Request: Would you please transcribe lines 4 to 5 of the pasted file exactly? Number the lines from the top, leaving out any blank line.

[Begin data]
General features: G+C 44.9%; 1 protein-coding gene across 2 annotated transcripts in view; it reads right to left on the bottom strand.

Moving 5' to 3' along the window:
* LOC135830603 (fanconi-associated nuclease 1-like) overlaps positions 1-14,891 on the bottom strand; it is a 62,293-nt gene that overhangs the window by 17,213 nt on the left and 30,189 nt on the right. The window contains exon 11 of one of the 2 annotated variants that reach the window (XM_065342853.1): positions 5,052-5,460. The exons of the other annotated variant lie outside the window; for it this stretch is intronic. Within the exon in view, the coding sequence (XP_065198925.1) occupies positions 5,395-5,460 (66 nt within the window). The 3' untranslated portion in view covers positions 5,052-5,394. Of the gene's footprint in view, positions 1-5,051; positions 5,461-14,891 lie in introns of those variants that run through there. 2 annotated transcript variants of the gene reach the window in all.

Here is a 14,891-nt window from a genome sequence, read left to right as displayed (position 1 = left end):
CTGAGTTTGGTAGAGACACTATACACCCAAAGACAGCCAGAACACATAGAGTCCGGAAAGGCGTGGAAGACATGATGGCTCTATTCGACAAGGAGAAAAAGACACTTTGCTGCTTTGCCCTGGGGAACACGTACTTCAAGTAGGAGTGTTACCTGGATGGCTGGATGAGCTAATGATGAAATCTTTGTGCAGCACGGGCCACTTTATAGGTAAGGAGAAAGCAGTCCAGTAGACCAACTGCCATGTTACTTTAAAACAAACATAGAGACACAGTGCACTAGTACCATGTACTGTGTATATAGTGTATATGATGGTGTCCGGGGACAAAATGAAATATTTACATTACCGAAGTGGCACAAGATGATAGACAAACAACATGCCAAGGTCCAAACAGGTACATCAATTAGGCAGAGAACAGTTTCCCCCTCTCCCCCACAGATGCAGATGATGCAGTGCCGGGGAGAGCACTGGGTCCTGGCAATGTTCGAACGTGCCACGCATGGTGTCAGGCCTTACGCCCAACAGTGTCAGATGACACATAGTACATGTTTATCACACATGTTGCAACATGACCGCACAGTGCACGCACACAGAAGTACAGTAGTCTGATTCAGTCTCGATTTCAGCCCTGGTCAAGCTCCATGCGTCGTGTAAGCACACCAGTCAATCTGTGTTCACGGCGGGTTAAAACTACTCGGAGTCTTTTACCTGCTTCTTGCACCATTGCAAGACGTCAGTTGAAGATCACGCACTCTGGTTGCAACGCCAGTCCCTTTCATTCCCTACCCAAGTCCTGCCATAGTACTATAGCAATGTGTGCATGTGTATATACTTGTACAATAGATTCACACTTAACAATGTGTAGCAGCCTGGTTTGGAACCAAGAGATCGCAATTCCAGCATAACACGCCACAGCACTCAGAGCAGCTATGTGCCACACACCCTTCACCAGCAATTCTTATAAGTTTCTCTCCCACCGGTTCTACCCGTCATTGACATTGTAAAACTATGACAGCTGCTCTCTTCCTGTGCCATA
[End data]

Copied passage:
Here is a 14,891-nt window from a genome sequence, read left to right as displayed (position 1 = left end):
CTGAGTTTGGTAGAGACACTATACACCCAAAGACAGCCAGAACACATAGAGTCCGGAAAGGCGTGGAAGACATGATGGCTCTATTCGACAAGGAGAAAAAGACACTTTGCTGCTTTGCCCTGGGGAACACGTACTTCAAGTAGGAGTGTTACCTGGATGGCTGGATGAGCTAATGATGAAATCTTTGTGCAGCACGGGCCACTTTATAGGTAAGGAGAAAGCAGTCCAGTAGACCAACTGCCATGTTACTTTAAAACAAACATAGAGACACAGTGCACTAGTACCATGTACTGTGTATATAGTGTATATGATGGTGTCCGGGGACAAAATGAAATATTTACATTACCGAAGTGGCACAAGATGATAGACAAACAACATGCCAAGGTCCAAACAGGTACATCAATTAGGCAGAGAACAGTTTCCCCCTCTCCCCCACAGATGCAGATGATGCAGTGCCGGGGAGAGCACTGGGTCCTGGCAATGTTCGAACGTGCCACGCATGGTGTCAGGCCTTACGCCCAACAGTGTCAGATGACACATAGTACATGTTTATCACACATGTTGCAACATGACCGCACAGTGCACGCACACAGAAGTACAGTAGTCTGATTCAGTCTCGATTTCAGCCCTGGTCAAGCTCCATGCGTCGTGTAAGCACACCAGTCAATCTGTGTTCACGGCGGGTTAAAACTACTCGGAGTCTTTTACCTGCTTCTTGCACCATTGCAAGACGTCAGTTGAAGATCACGCACTCTGGTTGCAACGCCAGTCCCTTTCATTCCCTACCCAAGTCCTGCCATAGTACTATAGCAATGTGTGCATGTGTATATACTTGTACAATAGATTCACACTTAACAATGTGTAGCAGCCTGGTTTGGAACCAAGAGATCGCAATTCCAGCATAACACGCCACAGCACTCAGAGCAGCTATGTGCCACACACCCTTCACCAGCAATTCTTATAAGTTTCTCTCCCACCGGTTCTACCCGTCATTGACATTGTAAAACTATGACAGCTGCTCTCTTCCTGTGCCATA